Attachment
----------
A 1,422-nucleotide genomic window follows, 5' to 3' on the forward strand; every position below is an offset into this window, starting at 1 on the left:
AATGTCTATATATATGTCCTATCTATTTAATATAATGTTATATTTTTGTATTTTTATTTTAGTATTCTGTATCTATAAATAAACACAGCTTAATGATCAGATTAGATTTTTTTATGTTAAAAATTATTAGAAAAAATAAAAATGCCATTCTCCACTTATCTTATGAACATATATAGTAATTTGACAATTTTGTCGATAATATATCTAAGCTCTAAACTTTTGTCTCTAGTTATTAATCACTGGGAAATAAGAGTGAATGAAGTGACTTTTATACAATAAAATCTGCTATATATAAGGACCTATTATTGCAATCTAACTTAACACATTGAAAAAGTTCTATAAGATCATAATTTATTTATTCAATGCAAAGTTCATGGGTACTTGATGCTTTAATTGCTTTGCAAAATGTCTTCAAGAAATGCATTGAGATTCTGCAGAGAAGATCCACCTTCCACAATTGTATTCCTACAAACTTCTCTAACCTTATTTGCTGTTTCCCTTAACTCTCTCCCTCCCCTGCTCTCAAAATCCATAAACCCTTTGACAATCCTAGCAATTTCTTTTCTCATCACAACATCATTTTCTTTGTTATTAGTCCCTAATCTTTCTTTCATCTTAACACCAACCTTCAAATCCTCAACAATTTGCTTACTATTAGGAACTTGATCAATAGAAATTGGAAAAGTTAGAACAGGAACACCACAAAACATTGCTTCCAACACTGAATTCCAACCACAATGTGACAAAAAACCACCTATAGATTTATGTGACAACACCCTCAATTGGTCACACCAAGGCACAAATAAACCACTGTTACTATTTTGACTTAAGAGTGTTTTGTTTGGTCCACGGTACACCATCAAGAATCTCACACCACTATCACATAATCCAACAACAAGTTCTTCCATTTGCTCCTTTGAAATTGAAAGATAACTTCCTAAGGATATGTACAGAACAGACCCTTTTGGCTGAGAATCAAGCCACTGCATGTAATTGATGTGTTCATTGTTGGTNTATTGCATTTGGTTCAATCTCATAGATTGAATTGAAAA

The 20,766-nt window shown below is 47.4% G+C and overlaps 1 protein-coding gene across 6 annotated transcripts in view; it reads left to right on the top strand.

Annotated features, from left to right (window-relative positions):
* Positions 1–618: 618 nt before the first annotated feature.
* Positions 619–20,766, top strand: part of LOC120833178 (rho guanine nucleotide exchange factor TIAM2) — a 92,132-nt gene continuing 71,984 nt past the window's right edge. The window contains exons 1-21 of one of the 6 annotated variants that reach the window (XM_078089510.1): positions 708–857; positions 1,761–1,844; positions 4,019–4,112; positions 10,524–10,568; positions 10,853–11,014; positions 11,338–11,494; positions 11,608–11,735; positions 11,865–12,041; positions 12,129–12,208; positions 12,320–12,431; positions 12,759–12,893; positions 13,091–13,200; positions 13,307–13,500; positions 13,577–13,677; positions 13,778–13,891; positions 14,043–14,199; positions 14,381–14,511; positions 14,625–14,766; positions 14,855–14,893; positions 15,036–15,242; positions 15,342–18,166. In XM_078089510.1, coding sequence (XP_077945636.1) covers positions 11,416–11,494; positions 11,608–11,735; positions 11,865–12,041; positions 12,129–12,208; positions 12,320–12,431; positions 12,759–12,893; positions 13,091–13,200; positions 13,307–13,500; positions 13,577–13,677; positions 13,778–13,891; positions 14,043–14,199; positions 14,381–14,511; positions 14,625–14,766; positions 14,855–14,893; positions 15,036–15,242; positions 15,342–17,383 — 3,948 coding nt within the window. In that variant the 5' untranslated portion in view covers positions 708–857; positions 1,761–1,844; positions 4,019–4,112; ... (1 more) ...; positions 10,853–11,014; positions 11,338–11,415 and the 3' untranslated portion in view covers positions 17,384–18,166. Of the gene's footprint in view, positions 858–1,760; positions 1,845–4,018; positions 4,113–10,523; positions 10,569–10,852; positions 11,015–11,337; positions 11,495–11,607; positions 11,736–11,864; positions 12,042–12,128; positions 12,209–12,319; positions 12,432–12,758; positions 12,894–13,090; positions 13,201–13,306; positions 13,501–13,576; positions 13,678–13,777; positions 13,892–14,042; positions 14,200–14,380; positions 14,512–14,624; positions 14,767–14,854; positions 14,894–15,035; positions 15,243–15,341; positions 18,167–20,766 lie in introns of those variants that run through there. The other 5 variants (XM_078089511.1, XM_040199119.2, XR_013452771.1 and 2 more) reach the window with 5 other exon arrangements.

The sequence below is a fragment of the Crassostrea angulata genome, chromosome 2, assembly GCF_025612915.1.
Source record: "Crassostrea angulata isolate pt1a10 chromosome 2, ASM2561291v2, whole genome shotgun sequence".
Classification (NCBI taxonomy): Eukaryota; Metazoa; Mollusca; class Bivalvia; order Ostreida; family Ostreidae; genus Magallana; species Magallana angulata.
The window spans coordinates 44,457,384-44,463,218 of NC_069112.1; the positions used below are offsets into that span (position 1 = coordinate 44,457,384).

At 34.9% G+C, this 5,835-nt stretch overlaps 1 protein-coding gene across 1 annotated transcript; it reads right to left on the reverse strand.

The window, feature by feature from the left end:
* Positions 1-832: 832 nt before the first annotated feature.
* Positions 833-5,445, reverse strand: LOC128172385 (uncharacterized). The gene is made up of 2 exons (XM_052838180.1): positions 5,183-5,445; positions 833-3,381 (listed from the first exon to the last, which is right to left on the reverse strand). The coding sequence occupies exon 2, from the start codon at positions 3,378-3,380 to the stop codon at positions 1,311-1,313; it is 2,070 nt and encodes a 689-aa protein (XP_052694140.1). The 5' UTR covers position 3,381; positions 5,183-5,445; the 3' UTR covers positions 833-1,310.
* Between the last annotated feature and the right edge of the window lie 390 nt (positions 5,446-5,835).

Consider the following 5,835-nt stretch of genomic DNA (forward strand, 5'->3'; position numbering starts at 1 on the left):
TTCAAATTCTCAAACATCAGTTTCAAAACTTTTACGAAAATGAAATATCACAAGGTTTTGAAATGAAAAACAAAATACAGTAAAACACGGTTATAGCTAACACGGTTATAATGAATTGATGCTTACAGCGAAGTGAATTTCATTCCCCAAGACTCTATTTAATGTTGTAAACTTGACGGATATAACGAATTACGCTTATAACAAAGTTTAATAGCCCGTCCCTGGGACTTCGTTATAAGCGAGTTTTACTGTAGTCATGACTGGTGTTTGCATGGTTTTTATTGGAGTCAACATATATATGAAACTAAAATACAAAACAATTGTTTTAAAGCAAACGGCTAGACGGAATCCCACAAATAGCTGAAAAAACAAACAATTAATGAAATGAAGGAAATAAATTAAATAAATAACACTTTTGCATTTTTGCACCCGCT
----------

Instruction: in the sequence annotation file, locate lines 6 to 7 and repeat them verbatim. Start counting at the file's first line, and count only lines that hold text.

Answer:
* Positions 619–20,766, top strand: part of LOC120833178 (rho guanine nucleotide exchange factor TIAM2) — a 92,132-nt gene continuing 71,984 nt past the window's right edge. The window contains exons 1-21 of one of the 6 annotated variants that reach the window (XM_078089510.1): positions 708–857; positions 1,761–1,844; positions 4,019–4,112; positions 10,524–10,568; positions 10,853–11,014; positions 11,338–11,494; positions 11,608–11,735; positions 11,865–12,041; positions 12,129–12,208; positions 12,320–12,431; positions 12,759–12,893; positions 13,091–13,200; positions 13,307–13,500; positions 13,577–13,677; positions 13,778–13,891; positions 14,043–14,199; positions 14,381–14,511; positions 14,625–14,766; positions 14,855–14,893; positions 15,036–15,242; positions 15,342–18,166. In XM_078089510.1, coding sequence (XP_077945636.1) covers positions 11,416–11,494; positions 11,608–11,735; positions 11,865–12,041; positions 12,129–12,208; positions 12,320–12,431; positions 12,759–12,893; positions 13,091–13,200; positions 13,307–13,500; positions 13,577–13,677; positions 13,778–13,891; positions 14,043–14,199; positions 14,381–14,511; positions 14,625–14,766; positions 14,855–14,893; positions 15,036–15,242; positions 15,342–17,383 — 3,948 coding nt within the window. In that variant the 5' untranslated portion in view covers positions 708–857; positions 1,761–1,844; positions 4,019–4,112; ... (1 more) ...; positions 10,853–11,014; positions 11,338–11,415 and the 3' untranslated portion in view covers positions 17,384–18,166. Of the gene's footprint in view, positions 858–1,760; positions 1,845–4,018; positions 4,113–10,523; positions 10,569–10,852; positions 11,015–11,337; positions 11,495–11,607; positions 11,736–11,864; positions 12,042–12,128; positions 12,209–12,319; positions 12,432–12,758; positions 12,894–13,090; positions 13,201–13,306; positions 13,501–13,576; positions 13,678–13,777; positions 13,892–14,042; positions 14,200–14,380; positions 14,512–14,624; positions 14,767–14,854; positions 14,894–15,035; positions 15,243–15,341; positions 18,167–20,766 lie in introns of those variants that run through there. The other 5 variants (XM_078089511.1, XM_040199119.2, XR_013452771.1 and 2 more) reach the window with 5 other exon arrangements.

The sequence below is a fragment of the Crassostrea angulata genome, chromosome 2, assembly GCF_025612915.1.